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Complete oxidation of hydroxymethylfurfural to furandicarboxylic acid by aryl-alcohol oxidase
Serrano A, Calviño E, Carro J, Sánchez-Ruiz MI, Cañada FJ, Martínez AT

Biotechnol. Biofuels, 12: 127, 10.1186/s13068-019-1555-z

Background: 5‑Hydroxymethylfurfural (HMF) is a highly valuable platform chemical that can be obtained from plant biomass carbohydrates. HMF can be oxidized to 2,5‑furandicarboxylic acid (FDCA), which is used as a renewable sub‑stitute for the petroleum‑based terephthalic acid in polymer production.
Results: Aryl‑alcohol oxidase (AAO) from the white‑rot fungus Pleurotus eryngii is able to oxidize HMF and its deriva‑tive 2,5‑diformylfuran (DFF) producing formylfurancarboxylic acid (FFCA) thanks to its activity on benzylic alcohols and hydrated aldehydes. Here, we report the ability of AAO to produce FDCA from FFCA, opening up the possibil‑ity of full oxidation of HMF by this model enzyme. During HMF reactions, an inhibitory effect of the H2O2 produced in the first two oxidation steps was found to be the cause of the lack of AAO activity on FFCA. In situ monitoring of the whole reaction by 1H‑NMR confirmed the absence of any unstable dead‑end products, undetected in the HPLC analyses, that could be responsible for the incomplete conversion. The deleterious effect of H2O2 was confirmed by successful HMF conversion into FDCA when the AAO reaction was carried out in the presence of catalase. On the other hand, no H2O2 formation was detected during the slow FFCA conversion by AAO in the absence of catalase, in contrast to typical oxidase reaction with HMF and DFF, suggesting an alternative mechanism as reported in some reactions of related flavo‑oxidases. Moreover, several active‑site AAO variants that yield nearly complete conversion in shorter reaction times than the wild‑type enzyme have been identified.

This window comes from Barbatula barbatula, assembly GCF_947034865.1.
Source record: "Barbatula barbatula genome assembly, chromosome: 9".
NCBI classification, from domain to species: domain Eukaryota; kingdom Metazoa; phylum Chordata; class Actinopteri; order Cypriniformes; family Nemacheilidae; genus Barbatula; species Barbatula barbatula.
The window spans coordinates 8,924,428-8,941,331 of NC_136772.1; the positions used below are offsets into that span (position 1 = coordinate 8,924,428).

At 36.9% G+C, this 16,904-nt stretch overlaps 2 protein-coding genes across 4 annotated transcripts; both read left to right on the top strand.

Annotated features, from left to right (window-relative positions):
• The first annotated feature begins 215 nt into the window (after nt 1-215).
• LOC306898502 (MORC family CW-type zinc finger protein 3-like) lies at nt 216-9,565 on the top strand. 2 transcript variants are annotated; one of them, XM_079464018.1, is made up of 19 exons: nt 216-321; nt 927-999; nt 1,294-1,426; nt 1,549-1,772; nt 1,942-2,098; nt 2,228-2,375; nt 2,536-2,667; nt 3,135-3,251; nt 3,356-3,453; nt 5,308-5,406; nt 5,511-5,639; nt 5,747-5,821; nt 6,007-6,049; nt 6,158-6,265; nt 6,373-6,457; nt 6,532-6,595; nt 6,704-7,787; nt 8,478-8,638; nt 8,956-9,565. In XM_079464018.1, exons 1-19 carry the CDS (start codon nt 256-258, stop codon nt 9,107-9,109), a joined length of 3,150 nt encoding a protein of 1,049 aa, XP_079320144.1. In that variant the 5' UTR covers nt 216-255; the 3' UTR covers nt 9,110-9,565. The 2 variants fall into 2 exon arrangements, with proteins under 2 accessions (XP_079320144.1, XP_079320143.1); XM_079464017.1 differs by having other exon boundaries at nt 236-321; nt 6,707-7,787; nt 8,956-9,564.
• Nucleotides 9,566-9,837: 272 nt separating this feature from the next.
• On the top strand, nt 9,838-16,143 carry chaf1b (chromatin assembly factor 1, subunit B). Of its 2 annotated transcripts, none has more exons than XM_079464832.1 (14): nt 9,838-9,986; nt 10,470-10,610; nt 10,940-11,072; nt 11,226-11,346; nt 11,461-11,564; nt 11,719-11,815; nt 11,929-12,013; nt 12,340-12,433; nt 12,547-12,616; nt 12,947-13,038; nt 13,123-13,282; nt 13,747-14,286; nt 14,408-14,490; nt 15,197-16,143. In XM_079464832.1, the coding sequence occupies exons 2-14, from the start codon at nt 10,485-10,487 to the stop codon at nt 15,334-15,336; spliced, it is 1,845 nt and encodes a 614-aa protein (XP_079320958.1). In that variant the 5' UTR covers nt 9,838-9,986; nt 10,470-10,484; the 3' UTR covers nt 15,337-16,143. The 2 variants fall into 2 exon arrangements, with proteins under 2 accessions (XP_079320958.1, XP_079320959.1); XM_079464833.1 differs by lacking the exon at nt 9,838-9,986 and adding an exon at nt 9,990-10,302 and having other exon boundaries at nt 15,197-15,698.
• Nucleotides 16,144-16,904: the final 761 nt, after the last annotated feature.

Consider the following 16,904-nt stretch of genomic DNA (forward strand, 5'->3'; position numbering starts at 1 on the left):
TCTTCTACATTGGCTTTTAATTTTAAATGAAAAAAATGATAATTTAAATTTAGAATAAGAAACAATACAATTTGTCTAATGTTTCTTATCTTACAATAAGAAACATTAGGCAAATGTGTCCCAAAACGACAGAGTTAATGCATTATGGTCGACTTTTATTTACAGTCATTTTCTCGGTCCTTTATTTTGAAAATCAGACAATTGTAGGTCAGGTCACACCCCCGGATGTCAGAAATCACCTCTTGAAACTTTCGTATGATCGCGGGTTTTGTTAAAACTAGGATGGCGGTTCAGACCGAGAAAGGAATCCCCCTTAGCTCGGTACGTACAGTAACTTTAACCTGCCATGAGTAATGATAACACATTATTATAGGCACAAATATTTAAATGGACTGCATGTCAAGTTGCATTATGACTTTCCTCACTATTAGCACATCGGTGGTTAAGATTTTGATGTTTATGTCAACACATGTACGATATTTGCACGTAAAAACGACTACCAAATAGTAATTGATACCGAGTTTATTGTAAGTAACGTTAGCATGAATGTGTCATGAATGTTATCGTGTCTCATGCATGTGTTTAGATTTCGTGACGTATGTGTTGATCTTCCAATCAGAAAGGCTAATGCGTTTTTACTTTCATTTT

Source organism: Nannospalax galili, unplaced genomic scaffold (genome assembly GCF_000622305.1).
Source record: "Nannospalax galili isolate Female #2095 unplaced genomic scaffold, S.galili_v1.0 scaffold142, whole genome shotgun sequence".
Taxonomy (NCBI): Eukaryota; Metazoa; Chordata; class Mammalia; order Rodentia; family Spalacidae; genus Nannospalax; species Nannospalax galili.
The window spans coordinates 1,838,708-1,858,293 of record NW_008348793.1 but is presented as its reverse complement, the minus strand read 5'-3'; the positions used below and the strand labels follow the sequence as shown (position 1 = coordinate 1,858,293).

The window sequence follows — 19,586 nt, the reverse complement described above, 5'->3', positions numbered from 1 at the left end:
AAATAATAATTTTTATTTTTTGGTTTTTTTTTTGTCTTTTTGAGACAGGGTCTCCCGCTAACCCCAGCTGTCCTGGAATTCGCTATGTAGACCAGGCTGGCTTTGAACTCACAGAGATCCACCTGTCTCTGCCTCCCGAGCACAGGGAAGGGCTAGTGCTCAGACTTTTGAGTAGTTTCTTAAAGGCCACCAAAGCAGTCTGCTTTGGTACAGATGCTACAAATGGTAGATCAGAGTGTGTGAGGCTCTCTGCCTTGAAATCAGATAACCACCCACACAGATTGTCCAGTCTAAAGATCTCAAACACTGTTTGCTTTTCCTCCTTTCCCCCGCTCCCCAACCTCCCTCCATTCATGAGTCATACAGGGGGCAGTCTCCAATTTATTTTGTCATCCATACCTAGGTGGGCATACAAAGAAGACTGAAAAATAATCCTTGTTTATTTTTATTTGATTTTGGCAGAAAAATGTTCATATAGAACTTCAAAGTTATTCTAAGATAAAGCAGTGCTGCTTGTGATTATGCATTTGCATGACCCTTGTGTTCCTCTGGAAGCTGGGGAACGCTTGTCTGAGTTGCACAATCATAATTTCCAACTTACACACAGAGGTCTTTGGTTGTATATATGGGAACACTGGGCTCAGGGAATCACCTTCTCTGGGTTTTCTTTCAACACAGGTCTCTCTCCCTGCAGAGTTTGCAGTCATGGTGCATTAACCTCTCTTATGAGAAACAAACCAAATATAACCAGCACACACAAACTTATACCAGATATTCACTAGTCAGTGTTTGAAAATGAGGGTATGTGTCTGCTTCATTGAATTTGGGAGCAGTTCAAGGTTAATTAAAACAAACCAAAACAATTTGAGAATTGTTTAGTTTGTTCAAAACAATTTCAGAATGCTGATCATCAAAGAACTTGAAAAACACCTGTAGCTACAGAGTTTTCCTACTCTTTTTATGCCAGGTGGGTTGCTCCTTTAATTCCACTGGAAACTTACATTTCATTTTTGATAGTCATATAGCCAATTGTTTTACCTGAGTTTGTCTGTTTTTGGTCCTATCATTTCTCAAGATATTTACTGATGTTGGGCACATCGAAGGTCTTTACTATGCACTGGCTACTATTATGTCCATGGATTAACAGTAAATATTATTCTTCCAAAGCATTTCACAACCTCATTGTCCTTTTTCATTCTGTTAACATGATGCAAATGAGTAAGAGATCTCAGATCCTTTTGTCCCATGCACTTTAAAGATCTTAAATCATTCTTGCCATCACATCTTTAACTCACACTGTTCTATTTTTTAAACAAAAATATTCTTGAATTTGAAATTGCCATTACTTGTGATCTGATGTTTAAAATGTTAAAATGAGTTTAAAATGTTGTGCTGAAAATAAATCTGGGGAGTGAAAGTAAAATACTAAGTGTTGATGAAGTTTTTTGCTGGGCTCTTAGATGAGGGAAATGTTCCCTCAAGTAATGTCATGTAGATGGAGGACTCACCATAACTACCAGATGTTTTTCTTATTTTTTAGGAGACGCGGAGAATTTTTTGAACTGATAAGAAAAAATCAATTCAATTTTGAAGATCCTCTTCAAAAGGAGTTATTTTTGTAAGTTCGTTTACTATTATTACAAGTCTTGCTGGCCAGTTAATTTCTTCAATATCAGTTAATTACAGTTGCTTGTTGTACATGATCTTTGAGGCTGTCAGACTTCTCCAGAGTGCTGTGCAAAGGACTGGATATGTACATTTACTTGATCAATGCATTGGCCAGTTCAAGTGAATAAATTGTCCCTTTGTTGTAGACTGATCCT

Conclusions: The use of catalase to remove H2O2 from the reaction mixture leads to 99% conversion of HMF into FDCA by AAO and several improved variants, although the mechanism of peroxide inhibition of the AAO action on the aldehyde group of FFCA is not fully understood.

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